Moldova, a landlocked country sandwiched between Romania and another EU member, Ukraine, will host the second meeting of the European Political Community on Thursday.
It is one of the least traveled nations in Europe and is renowned for its Orthodox monasteries and wine industry. A significant political concern is the unresolved conflict over the separatist province of Transnistria, which primarily speaks Russian.
Five things you should know about the tiny former Soviet nation, which this week will serve as the hub of European diplomacy:
1. Between Russia and Europe
Moldova submitted its application to join the EU last year and, along with Ukraine, became a candidate nation in June 2022 under the leadership of pro-European President Maia Sandu, who ousted the nation’s Russia-friendly incumbent Igor Dodon at the end of 2020.
The country’s pull between Moscow and Brussels reflects a complex history and a polarised society.
For centuries, it was a part of the Ottoman Empire, then it was ruled by the Russians, then it was a part of Romania, and finally, in 1940, it became the Moldavian Soviet Socialist Republic. In 1991, it separated from the USSR and adopted the name Moldova.
Romanian is Moldova’s primary language. Many Moldovans work in the EU and Russia, and Russian is also relatively extensively spoken in both countries. The UNESCO-listed endangered Gagauz language is spoken by the minority Turkic community.
2. One of Europe’s poorest countries
Moldova is one of Europe’s poorest countries.
The country had a gross domestic output of $5,230 per person in 2021, which is slightly higher than a third of Romania’s and less than an eighth of France’s.
The country relies heavily on remittances from citizens who work abroad, yet this has resulted in a dramatic decline in the population of working age.
The 6,500-strong army of the country is armed with primarily outdated, non-modernized weapons from the Soviet era.
The employment rate in Moldova is among the lowest in all of Europe, notably among the country’s Roma community.
3. Wine and tourism
The climate in Moldova is perfect for agriculture, particularly grapes, with 300 days of sunshine each year.
According to government statistics, the wine industry is a significant economic sector, accounting for 8% of all exports and 3% of Moldova’s GDP.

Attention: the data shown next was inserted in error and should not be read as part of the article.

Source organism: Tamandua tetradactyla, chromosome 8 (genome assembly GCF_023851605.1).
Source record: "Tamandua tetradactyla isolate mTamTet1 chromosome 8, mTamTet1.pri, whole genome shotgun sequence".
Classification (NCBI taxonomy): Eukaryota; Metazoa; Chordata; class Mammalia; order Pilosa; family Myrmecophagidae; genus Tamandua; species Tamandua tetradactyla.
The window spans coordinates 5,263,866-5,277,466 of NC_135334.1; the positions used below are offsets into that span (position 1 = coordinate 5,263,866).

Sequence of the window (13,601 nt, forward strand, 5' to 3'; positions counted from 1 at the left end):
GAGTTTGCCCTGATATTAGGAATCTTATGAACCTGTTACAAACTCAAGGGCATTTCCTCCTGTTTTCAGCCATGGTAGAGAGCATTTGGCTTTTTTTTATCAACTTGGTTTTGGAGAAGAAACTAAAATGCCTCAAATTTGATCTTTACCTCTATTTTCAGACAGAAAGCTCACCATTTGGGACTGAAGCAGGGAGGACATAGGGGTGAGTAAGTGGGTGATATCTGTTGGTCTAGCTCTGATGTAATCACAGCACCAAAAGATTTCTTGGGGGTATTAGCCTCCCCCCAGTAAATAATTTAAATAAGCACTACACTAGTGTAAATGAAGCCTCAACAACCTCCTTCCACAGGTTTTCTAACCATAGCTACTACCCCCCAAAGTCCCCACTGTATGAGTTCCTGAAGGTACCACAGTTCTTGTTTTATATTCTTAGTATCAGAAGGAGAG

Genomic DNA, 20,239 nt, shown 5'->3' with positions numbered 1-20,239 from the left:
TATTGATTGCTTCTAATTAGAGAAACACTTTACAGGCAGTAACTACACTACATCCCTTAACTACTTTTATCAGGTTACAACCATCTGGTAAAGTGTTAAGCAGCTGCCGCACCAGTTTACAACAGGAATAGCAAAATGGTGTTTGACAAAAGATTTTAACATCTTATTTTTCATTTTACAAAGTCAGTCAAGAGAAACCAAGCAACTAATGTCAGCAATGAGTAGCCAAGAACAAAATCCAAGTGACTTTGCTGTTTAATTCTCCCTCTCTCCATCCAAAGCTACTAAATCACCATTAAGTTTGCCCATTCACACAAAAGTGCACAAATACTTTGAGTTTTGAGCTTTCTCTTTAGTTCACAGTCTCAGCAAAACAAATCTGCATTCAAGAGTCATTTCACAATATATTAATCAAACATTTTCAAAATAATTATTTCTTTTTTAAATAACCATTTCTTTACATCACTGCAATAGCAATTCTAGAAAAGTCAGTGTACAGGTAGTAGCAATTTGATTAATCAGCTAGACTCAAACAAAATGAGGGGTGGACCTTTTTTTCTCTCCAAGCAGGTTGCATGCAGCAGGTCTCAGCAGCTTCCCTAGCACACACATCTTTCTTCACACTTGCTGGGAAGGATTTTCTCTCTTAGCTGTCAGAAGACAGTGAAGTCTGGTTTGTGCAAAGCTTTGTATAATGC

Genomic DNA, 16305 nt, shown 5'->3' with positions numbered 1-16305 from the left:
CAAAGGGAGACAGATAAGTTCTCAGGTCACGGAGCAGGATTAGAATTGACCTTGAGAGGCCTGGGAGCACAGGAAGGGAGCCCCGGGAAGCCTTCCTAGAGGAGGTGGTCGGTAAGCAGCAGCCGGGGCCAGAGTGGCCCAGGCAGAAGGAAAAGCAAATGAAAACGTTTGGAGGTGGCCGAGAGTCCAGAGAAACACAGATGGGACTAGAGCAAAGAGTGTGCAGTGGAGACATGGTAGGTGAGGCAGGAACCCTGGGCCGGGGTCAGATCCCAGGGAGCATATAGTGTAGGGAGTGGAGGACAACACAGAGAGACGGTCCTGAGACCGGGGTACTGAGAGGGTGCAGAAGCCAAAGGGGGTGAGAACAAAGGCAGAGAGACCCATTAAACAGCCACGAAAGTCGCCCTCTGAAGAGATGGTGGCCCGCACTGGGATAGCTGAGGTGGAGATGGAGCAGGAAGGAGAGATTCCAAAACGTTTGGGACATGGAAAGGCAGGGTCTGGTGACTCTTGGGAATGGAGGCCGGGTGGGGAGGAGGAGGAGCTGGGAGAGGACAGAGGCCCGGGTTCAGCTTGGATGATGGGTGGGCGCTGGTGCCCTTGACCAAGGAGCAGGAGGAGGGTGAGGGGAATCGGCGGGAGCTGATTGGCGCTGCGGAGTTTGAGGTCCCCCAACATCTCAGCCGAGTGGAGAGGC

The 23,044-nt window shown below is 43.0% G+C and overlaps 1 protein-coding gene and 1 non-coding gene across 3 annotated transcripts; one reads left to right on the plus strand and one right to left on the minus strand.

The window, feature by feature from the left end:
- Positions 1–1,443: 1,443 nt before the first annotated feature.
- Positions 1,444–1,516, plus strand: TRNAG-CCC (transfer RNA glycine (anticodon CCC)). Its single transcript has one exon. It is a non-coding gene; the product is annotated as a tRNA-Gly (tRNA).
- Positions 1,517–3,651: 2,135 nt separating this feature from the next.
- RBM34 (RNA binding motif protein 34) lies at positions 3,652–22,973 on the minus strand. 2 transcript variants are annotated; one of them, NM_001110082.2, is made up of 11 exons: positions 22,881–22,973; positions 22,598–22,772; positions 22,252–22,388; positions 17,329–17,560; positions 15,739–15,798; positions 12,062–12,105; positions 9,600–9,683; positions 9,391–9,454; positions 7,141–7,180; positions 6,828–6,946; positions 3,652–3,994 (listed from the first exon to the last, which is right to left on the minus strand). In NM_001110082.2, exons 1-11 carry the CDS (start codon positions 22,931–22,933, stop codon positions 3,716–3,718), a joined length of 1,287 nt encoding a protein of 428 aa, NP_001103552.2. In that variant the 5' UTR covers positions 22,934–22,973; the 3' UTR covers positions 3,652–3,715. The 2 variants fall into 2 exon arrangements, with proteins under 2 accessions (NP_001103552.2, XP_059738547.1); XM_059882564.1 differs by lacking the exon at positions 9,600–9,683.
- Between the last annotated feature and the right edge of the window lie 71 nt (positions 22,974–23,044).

Over 70 countries around the world import Moldovan wine.
According to a survey by the International Organization of Vine and Wine (OIV), the country, which is just bigger than Belgium, is one of the twenty largest producers in the world and has 122,000 hectares of vineyards.
Moldova registered a total of 152,000 tourists last year, of which only 29,000 were foreigners.
4. Breakaway region
One of the most complicated concerns facing the 2.6 million-person nation is the breakaway Transnistria region, which is supported by Russia.
Following the fall of the Soviet Union, the Russian-speaking zone split off and is no longer recognized internationally.
Moscow supports the area, which is home to about 400,000 people. The ruble is the name of its currency.
In Transnistria, Moscow has about 1,500 soldiers and a sizable supply of ammunition. Moldova has advocated for the demilitarization of the area on numerous occasions.
5. Inspiration for Tintin, comedians
A group of Australian comedians wrote a parody travel guide to a generic eastern European country called “Molvania,” and Belgian cartoon character Tintin visited a place called Syldavia. Because Moldova is one of the least well-known countries in Europe, authors have made up fictional countries with names that sound similar.
The book “Playing the Moldovans at Tennis” by British comic Tony Hawks details his attempt to fulfill a wager that he could defeat the whole Moldovan football squad on a court.